This post is part of the HASTAC Scholars Collaborative Book Discussion on Numbered Lives: Life and Death in Quantum Media (MIT Press, 2018), by HASTAC Co-Director Jacqueline Wernimont.
The fourth chapter, “Every Step You Take,” opens the second half of the book which focuses on the counting of life and takes off from the first half which focuses on the counting of the dead. Wernimont situates this chapter in the cultural phenomenon of the quantified self (QS) and what has been called the QS movement. As in other chapters, Wernimont’s primary task is to historicize contemporary forms of quantum media and reveal their origins in earlier technologies of self-knowing and world-making in order to establish the crucial connection between quantum media and techno-becoming.
Following the notion of techno-becoming, drawn from Sarah Kember and Joanna Zylinska, which posits that the appearance of stable selves is produced and reproduced through our interactions with various kinds of technologies and media, Wernimont shows how contemporary forms of self-tracking claim to offer access to a self-actualized self. Wernimont keenly observes that the QS movement is characterized as both aspirational and grassroots; the idea being that, through the collection of personal data, we can uncover new truths about ourselves. Wernimont's point that personal data is only seen as meaningful when it is aggregated, visualized, and analyzed, often by corporations that own and sell self-tracking technologies and their produced data such as Nike and Fitbit, proves that the idea that self-tracking is a grassroots practice is an illusion. Rather, the QS movement fashions a particular narrativizing of the self that brings bodies further into “the locus of marketing, market analysis, consumption, and production” (99) and the normative desires and subjectivities towards which state and corporate interests are oriented.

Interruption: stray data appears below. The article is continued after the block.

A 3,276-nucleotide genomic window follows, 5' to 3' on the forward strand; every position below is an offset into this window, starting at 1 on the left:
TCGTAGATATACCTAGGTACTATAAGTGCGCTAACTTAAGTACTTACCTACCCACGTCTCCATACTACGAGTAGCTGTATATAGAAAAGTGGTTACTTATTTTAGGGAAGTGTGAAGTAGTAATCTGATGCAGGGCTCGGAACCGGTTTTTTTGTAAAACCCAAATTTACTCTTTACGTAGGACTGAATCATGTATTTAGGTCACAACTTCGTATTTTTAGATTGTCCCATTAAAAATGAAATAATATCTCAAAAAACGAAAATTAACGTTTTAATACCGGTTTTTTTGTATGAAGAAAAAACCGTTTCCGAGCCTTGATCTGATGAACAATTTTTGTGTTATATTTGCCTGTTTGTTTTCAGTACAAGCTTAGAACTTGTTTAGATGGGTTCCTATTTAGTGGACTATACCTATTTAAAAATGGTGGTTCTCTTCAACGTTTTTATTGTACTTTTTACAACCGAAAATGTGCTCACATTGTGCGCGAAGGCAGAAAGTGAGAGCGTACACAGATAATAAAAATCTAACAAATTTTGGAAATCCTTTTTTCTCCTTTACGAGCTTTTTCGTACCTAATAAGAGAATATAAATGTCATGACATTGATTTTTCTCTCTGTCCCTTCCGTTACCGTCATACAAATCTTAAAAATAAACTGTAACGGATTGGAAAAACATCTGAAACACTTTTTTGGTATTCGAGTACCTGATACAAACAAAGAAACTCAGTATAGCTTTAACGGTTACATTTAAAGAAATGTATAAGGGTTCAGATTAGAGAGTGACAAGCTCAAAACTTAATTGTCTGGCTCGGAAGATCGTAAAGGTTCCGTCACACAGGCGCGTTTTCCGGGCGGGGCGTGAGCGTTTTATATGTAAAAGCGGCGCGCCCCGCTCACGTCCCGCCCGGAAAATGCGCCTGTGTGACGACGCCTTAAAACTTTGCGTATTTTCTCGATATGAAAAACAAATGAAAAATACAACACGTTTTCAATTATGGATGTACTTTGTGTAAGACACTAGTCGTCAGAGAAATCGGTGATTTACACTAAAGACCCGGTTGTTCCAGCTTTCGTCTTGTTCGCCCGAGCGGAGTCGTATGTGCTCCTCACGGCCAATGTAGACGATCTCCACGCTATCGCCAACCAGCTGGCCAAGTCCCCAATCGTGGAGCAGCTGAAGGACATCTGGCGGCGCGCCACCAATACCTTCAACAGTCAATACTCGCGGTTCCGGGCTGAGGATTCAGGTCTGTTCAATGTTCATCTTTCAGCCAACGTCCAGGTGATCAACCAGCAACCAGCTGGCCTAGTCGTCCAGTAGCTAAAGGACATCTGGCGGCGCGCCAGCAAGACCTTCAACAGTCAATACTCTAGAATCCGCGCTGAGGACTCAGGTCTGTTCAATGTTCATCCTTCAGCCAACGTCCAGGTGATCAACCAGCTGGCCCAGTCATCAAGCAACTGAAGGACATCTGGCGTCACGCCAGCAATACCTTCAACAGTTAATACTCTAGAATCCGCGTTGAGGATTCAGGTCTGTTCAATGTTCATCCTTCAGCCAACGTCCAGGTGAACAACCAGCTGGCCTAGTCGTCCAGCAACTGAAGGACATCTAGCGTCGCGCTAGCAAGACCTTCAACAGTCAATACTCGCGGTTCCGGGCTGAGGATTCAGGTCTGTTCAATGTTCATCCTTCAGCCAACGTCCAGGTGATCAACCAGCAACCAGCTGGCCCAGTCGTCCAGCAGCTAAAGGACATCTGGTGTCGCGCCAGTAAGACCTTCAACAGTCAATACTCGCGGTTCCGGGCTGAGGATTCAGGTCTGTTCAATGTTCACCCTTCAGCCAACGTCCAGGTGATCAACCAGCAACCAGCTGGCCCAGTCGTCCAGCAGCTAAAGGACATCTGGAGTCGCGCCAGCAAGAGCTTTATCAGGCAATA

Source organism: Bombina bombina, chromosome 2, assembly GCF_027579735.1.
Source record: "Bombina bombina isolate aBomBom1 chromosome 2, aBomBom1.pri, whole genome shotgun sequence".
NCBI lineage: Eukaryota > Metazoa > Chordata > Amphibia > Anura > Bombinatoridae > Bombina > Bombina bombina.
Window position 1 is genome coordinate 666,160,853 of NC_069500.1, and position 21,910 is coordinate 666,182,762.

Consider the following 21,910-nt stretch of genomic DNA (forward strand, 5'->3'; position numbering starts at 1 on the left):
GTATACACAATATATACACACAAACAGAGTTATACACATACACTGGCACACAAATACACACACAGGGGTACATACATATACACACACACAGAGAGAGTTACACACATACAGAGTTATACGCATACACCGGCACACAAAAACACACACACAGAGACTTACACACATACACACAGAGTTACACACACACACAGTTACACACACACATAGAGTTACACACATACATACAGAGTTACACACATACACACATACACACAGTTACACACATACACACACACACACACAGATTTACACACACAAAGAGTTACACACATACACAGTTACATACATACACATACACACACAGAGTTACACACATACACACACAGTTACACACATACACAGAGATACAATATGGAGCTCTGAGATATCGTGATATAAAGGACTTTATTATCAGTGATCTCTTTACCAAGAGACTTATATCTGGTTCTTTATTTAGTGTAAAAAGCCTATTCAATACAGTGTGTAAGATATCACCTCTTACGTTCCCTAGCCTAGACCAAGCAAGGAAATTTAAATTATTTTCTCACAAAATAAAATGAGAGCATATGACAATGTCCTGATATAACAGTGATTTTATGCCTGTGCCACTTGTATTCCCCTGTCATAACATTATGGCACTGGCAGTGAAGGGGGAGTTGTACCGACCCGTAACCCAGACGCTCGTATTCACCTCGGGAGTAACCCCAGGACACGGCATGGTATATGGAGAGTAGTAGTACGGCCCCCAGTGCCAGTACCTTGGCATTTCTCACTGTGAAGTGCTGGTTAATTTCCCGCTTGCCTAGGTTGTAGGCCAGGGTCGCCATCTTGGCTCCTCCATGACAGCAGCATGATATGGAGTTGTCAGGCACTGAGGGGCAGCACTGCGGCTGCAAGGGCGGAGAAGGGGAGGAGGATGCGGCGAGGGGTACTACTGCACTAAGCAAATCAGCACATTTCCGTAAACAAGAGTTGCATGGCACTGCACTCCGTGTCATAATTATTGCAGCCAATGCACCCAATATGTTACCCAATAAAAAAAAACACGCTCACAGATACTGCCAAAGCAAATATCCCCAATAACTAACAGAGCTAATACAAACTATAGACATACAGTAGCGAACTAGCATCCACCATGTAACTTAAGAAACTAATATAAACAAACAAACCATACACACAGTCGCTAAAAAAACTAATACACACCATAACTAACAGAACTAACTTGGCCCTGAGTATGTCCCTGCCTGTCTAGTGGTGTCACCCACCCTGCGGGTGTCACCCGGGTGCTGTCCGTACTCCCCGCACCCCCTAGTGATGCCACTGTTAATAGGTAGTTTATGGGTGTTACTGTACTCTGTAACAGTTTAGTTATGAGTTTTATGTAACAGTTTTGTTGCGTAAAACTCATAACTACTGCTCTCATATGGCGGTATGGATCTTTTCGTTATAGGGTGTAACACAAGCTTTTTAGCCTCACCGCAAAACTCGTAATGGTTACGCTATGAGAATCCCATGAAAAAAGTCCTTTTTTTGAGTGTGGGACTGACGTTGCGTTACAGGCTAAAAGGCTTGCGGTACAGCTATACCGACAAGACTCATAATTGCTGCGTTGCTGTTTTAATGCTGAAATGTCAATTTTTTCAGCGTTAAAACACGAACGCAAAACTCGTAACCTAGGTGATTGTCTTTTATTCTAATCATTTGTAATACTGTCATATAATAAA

Wernimont then traces contemporary self-tracking to 16th century Christian life-writing, Jesuit spiritual exercises, and other forms of self-accounting such as letters, court proceedings, travel narratives, recipe books, receipts, and family bibles, all of which constitute what she describes as the “quantum media ecology” (106). Her suggestion that performing religious subjectivity is a precursor to performing certain normative standards of health, gender, and consumerism brings to mind Weber's analysis of the Protestant ethic and the spirit of capitalism. The most compelling part of the chapter for me was Wernimont’s discussion of the pedometer as a colonial and imperial technology. Wernimont traces early forms of the pedometer as far back as the 16th century waywiser, used as a mapping technology to measure distance from one location to another and establishing a relationship to and over the land as well as inaugurating colonial and imperial endeavors. In this chapter, Wernimont effectively adds to her argument throughout the book for viewing quantum media as racializing, gendering, and colonizing technologies. She destabilizes the novelty surrounding quantum media and the quantified self by insisting that counting itself is a practice that has always worked within modernity to produce particular onto-epistemologies of the human and our relationship to land, space, and time.